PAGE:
Cash is a precious commodity! And you’re gonna need a lot when in Mexico because you’ll have to tip every person that renders a service to you regardless how small or unasked for it was!
Also, some of the best deals either in food or general merchandise can be found in informal commerce donde no aceptan tarjetas, solamente efectivo (where they don’t take cards, cash only).
5. Don’t expect people to speak English, ¡usa tu español!
While in major tourist towns (like my beloved Cancun) a lot of us do speak English, as a rule, please do learn a few Spanish basics.
Learn how to introduce yourself, ask for directions, order in a restaurant… and you’re in luck because here, at the Spring Spanish YouTube channel, we have all the videos you’ll need to learn the Spanish chunks to survive a trip to a Spanish-speaking country.
Chunks? Yes, premade phrases or word combinations that native speakers use all the time, and you can just copy and paste into your memory, so you don’t have to translate in your head or get entangled in grammar nightmares.
6. Don’t expect local food to fit your idea of Mexican food
I get it! There’s amazing Mexican food back in California, New York, or whichever place you come from, but you’re not there anymore…
Yep! You’re now in México, where cumin doesn’t go in every dish, where chimichangas would make us go .. chimi-qué? Mexico, where we don’t have “hard shell” tacos, but tacos dorados, mijo, ¡tacos dorados! (deep-fried tacos, my son, deep-fried tacos!)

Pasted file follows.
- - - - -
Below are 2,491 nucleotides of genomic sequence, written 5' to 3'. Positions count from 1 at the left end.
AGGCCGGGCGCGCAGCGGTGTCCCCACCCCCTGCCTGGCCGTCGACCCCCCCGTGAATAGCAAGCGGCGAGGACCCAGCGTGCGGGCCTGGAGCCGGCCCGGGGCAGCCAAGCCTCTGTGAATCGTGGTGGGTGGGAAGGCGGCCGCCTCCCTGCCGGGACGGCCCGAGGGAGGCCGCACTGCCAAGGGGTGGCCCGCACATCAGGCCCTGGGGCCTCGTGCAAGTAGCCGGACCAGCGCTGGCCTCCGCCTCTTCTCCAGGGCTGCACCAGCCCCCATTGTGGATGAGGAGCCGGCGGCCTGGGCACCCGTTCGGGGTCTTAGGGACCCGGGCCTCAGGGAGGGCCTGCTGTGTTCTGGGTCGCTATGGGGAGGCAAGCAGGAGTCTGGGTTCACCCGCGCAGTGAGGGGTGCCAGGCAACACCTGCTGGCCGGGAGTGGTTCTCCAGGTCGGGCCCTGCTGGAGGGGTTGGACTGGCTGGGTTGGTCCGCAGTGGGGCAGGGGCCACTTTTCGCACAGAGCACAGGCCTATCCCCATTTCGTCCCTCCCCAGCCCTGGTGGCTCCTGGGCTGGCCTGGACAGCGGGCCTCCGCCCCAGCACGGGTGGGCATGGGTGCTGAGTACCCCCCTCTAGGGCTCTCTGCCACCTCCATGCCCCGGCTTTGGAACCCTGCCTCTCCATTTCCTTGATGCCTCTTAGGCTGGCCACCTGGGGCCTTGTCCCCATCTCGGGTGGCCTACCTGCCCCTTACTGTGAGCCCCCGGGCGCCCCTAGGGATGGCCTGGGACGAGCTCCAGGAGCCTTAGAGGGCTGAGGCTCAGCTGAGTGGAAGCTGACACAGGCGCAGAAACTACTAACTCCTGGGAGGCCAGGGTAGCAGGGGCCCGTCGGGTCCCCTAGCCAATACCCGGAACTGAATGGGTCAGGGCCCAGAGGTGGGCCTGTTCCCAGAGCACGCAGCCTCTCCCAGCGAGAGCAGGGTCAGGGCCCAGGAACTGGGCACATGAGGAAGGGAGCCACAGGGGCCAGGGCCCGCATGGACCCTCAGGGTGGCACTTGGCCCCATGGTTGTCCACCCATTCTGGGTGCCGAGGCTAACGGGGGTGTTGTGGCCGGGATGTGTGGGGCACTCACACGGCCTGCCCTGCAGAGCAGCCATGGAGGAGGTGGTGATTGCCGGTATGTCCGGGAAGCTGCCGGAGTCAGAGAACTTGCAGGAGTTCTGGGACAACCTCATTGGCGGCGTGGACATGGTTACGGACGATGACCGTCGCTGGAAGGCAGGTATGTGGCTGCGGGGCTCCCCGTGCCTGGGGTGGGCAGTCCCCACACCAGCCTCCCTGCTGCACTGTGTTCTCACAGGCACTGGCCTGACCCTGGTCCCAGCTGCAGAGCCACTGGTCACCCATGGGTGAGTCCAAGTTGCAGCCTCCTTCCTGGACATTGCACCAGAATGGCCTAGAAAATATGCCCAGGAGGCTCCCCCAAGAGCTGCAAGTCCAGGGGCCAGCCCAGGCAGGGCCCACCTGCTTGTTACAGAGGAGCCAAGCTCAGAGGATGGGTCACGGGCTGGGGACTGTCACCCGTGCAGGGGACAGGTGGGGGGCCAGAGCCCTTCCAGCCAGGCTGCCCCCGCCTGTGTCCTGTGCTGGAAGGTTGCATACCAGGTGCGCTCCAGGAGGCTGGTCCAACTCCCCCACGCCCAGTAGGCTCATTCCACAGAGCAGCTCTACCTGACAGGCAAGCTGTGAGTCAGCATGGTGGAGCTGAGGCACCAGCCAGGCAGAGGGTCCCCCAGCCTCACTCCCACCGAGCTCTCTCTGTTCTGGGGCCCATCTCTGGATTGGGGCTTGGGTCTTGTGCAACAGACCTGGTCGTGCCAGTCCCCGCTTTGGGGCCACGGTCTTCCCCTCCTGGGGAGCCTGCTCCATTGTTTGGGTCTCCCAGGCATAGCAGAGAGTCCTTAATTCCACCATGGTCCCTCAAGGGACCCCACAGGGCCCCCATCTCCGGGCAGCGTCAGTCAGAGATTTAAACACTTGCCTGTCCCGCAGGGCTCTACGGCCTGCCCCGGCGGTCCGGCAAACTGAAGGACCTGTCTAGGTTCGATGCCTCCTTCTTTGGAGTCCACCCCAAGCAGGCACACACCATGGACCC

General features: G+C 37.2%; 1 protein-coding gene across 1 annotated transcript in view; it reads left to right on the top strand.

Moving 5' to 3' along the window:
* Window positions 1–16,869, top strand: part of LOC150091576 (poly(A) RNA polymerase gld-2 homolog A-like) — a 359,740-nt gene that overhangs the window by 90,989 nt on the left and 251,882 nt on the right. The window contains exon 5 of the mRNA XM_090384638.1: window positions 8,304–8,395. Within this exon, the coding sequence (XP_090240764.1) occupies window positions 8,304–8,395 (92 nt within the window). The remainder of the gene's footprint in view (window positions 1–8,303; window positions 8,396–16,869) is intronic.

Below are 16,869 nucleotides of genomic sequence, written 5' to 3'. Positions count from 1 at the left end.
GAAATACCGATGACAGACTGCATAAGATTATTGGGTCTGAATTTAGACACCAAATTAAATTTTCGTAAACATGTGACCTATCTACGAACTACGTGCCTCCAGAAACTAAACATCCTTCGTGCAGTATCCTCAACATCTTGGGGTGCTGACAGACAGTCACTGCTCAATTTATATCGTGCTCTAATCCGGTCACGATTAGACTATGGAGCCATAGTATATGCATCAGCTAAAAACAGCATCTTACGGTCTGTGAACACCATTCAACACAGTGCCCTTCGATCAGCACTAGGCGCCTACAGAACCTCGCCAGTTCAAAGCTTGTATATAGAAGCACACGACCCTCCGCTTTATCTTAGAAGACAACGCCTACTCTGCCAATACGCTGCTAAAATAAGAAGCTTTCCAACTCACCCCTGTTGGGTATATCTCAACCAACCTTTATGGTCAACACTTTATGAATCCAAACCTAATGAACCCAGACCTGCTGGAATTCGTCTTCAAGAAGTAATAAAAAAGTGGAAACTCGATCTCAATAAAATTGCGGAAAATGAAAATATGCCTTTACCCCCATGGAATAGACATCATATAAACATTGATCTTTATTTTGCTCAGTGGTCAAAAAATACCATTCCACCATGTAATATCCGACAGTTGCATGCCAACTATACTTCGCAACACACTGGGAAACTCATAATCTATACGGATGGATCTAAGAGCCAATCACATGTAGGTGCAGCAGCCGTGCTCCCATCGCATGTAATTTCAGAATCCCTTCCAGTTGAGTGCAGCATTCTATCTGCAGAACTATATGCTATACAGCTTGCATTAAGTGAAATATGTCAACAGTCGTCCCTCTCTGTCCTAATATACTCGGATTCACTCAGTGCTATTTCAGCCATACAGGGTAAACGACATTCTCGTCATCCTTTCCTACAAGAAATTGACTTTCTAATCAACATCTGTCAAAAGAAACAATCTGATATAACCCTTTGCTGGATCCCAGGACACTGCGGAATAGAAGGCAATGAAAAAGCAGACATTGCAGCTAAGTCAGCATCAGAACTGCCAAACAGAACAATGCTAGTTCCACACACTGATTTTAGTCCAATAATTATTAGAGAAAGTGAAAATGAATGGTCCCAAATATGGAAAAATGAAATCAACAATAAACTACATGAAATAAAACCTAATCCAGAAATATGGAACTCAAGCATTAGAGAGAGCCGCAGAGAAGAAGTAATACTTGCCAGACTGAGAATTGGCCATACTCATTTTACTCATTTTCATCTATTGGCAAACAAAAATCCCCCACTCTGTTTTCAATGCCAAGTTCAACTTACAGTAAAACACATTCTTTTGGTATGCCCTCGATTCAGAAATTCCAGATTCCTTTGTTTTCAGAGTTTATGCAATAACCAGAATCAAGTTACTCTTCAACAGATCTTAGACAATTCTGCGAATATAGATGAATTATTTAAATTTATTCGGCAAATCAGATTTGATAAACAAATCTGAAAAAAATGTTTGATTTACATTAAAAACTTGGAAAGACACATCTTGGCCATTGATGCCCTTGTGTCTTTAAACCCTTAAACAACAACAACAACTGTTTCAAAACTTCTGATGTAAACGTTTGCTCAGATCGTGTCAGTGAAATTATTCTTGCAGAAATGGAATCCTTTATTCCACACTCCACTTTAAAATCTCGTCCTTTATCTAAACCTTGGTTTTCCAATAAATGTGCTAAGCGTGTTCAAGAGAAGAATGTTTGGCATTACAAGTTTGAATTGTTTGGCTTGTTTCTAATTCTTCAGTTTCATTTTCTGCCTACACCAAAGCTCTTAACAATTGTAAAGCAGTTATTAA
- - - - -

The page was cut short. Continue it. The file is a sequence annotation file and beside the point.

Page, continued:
Also, in Mexico, each state has its own cuisine. Regional foods are to die for, I promise! This means you won’t find, let’s say, burritos everywhere in Mexico, they're very specific to the north and Jalisco, I think. And good luck finding a burrito in Yucatán or Tlaxcala… actually, good luck even finding Tlaxcala… it’s so tiny!
Recuerda el punto anterior (Remember the previous point) and brush off your Spanish to make sure you can mingle with the locals! They are the key to the best food in Mexico… so, make friends!!
So, go ¡apúrate! (learn Spanish to make friends, hurry up!)
7. Don’t disrespect the country in any way!
Even if the local friends you just made are critique y critique a México; y, especialmente, a su gobierno (criticizing and criticizing Mexico and, especially, its government), we Mexicans are a weird brand of nationalist!
We can get very sensitive about strangers saying bad stuff about our food, our legendary singers, our people, our way of doing things….
So, act cool when you see children drinking coffee, people fighting over flower arrangements in a wedding, and fervent displays of religiosity… Play it cool… and comment only to say something positive!
Obviously, don’t damage our monuments, don’t pee in public, don’t give the finger to a religious image… Just don't!
ALERT! You’re still here even if I already said point number 7! You’re amazing, thank you very much. You’ve won a little extra cultural quirk about Mexico…
Did you know that Mexicans bring alcohol to children’s parties? Yeah, that’s the most normal thing in the world for us… And there are more weird Mexican habits like that!